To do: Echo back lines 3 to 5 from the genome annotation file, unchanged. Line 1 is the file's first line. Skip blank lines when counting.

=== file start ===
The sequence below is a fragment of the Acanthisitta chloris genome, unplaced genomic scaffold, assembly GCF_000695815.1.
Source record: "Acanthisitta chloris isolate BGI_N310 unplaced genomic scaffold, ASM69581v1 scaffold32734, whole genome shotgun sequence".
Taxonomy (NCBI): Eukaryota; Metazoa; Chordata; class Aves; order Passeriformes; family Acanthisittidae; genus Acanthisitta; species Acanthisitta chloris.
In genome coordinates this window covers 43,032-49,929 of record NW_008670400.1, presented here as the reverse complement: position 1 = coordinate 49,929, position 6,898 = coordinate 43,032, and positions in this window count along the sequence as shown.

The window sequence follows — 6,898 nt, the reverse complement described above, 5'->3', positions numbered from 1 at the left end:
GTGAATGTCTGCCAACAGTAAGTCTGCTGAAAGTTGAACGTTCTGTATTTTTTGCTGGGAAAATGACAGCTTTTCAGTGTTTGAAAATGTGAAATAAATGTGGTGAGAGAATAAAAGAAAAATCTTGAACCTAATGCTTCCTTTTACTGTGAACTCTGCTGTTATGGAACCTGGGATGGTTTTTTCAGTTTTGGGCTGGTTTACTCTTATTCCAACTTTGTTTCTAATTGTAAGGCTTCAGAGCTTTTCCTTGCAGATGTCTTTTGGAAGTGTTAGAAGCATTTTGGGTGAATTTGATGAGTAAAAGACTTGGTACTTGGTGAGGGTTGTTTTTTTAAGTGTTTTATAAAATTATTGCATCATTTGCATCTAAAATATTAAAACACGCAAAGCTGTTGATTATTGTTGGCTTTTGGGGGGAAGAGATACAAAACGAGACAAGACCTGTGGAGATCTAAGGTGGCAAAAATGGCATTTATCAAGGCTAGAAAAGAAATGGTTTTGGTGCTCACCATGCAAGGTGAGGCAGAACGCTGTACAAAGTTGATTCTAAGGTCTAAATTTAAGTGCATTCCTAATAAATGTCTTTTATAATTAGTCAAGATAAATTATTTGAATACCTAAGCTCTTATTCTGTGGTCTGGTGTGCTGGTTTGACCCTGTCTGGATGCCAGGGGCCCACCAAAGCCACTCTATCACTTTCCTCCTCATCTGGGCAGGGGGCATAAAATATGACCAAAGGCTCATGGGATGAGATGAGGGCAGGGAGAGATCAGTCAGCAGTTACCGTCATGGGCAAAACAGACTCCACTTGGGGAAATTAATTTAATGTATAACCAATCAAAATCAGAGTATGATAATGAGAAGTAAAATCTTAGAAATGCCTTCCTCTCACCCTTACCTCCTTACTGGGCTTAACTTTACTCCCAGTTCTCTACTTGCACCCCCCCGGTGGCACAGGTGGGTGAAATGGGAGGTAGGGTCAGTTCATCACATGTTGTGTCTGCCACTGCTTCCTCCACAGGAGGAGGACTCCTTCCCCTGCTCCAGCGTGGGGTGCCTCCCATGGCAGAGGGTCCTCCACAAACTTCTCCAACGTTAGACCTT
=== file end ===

Taxonomy (NCBI): Eukaryota; Metazoa; Chordata; class Aves; order Passeriformes; family Acanthisittidae; genus Acanthisitta; species Acanthisitta chloris.
In genome coordinates this window covers 43,032-49,929 of record NW_008670400.1, presented here as the reverse complement: position 1 = coordinate 49,929, position 6,898 = coordinate 43,032, and positions in this window count along the sequence as shown.

The window sequence follows — 6,898 nt, the reverse complement described above, 5'->3', positions numbered from 1 at the left end: